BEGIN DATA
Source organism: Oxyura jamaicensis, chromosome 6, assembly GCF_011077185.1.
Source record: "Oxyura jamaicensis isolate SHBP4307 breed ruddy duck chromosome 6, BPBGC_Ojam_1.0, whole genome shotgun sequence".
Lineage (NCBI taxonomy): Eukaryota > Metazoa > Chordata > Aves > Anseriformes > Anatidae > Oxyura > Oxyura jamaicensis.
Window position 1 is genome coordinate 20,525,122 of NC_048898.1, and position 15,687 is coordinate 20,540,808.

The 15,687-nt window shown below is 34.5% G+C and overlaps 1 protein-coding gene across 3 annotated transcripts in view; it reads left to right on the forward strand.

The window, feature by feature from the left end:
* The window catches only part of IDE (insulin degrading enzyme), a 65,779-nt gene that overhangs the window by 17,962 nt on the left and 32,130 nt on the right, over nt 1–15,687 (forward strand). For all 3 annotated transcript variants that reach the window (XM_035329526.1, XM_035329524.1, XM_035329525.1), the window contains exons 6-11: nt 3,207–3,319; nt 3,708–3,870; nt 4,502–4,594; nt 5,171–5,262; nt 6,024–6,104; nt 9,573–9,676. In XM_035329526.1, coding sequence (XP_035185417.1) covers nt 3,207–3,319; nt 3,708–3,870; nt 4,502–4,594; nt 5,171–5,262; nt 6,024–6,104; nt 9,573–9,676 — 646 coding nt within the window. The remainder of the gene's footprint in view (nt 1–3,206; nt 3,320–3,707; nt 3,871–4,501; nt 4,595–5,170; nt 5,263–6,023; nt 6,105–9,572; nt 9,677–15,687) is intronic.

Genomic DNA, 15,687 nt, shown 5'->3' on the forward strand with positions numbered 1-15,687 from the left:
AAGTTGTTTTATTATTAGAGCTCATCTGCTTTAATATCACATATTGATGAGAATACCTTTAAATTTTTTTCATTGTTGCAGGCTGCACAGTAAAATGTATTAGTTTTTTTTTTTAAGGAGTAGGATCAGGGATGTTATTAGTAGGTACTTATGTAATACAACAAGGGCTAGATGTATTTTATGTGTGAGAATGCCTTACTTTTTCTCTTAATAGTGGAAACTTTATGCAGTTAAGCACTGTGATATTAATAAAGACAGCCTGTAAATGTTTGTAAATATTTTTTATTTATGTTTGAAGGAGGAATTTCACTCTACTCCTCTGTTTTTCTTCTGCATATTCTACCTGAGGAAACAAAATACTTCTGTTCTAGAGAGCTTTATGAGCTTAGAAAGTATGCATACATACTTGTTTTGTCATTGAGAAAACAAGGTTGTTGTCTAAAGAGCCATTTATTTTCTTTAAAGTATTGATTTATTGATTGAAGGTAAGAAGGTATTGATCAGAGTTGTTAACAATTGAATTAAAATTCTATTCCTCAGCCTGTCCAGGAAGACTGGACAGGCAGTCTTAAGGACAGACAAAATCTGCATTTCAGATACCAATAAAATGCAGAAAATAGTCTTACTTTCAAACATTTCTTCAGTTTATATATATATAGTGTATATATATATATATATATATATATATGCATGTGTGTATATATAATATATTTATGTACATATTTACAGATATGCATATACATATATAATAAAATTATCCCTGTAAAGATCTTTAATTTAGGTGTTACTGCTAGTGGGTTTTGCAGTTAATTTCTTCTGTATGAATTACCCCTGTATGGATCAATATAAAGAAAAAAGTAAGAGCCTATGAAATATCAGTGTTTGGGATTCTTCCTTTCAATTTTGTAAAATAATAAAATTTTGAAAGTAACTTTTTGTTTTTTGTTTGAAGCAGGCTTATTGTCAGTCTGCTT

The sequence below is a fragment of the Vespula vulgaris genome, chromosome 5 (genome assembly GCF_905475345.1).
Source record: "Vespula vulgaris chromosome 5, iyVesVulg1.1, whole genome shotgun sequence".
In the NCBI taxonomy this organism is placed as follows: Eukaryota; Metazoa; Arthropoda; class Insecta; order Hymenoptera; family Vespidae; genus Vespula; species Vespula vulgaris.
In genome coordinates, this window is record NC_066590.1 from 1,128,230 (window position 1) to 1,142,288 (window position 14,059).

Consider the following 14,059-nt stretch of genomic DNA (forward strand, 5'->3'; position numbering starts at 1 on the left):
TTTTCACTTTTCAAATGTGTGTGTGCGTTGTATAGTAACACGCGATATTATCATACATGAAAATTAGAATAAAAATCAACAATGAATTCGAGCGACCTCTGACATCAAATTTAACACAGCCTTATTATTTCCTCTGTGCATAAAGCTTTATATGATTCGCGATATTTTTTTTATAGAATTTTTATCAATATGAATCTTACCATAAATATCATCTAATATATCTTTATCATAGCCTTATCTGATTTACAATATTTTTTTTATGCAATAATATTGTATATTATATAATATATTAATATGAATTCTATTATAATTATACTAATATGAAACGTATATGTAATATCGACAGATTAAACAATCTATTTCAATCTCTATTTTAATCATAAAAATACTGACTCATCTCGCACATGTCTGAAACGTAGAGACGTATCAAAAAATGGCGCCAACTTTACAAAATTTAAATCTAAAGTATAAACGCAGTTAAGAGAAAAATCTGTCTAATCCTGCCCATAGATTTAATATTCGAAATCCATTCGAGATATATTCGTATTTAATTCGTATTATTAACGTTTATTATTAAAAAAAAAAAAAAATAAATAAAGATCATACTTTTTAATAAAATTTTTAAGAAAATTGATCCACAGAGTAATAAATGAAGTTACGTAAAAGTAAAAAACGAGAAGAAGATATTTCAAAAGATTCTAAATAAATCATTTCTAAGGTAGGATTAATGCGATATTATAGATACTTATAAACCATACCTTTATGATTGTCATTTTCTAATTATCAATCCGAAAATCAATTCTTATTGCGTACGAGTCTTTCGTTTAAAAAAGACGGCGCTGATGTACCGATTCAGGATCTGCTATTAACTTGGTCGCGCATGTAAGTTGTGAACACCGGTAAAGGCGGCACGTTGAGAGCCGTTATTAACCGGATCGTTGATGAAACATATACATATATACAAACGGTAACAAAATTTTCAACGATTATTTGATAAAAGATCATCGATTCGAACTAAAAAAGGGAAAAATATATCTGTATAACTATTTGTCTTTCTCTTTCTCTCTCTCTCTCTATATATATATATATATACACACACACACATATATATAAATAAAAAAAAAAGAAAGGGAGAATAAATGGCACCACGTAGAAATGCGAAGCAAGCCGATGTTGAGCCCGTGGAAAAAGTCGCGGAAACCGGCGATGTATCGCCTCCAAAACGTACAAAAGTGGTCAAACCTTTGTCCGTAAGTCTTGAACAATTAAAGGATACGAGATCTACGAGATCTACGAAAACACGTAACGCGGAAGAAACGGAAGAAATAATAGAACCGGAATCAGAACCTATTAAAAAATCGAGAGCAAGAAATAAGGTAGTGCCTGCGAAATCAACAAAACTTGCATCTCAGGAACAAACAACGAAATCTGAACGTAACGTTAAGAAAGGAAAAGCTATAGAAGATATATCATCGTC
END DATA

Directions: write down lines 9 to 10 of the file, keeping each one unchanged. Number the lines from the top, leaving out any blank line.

AAGTTGTTTTATTATTAGAGCTCATCTGCTTTAATATCACATATTGATGAGAATACCTTTAAATTTTTTTCATTGTTGCAGGCTGCACAGTAAAATGTATTAGTTTTTTTTTTTAAGGAGTAGGATCAGGGATGTTATTAGTAGGTACTTATGTAATACAACAAGGGCTAGATGTATTTTATGTGTGAGAATGCCTTACTTTTTCTCTTAATAGTGGAAACTTTATGCAGTTAAGCACTGTGATATTAATAAAGACAGCCTGTAAATGTTTGTAAATATTTTTTATTTATGTTTGAAGGAGGAATTTCACTCTACTCCTCTGTTTTTCTTCTGCATATTCTACCTGAGGAAACAAAATACTTCTGTTCTAGAGAGCTTTATGAGCTTAGAAAGTATGCATACATACTTGTTTTGTCATTGAGAAAACAAGGTTGTTGTCTAAAGAGCCATTTATTTTCTTTAAAGTATTGATTTATTGATTGAAGGTAAGAAGGTATTGATCAGAGTTGTTAACAATTGAATTAAAATTCTATTCCTCAGCCTGTCCAGGAAGACTGGACAGGCAGTCTTAAGGACAGACAAAATCTGCATTTCAGATACCAATAAAATGCAGAAAATAGTCTTACTTTCAAACATTTCTTCAGTTTATATATATATAGTGTATATATATATATATATATATATATATGCATGTGTGTATATATAATATATTTATGTACATATTTACAGATATGCATATACATATATAATAAAATTATCCCTGTAAAGATCTTTAATTTAGGTGTTACTGCTAGTGGGTTTTGCAGTTAATTTCTTCTGTATGAATTACCCCTGTATGGATCAATATAAAGAAAAAAGTAAGAGCCTATGAAATATCAGTGTTTGGGATTCTTCCTTTCAATTTTGTAAAATAATAAAATTTTGAAAGTAACTTTTTGTTTTTTGTTTGAAGCAGGCTTATTGTCAGTCTGCTT

The sequence below is a fragment of the Vespula vulgaris genome, chromosome 5 (genome assembly GCF_905475345.1).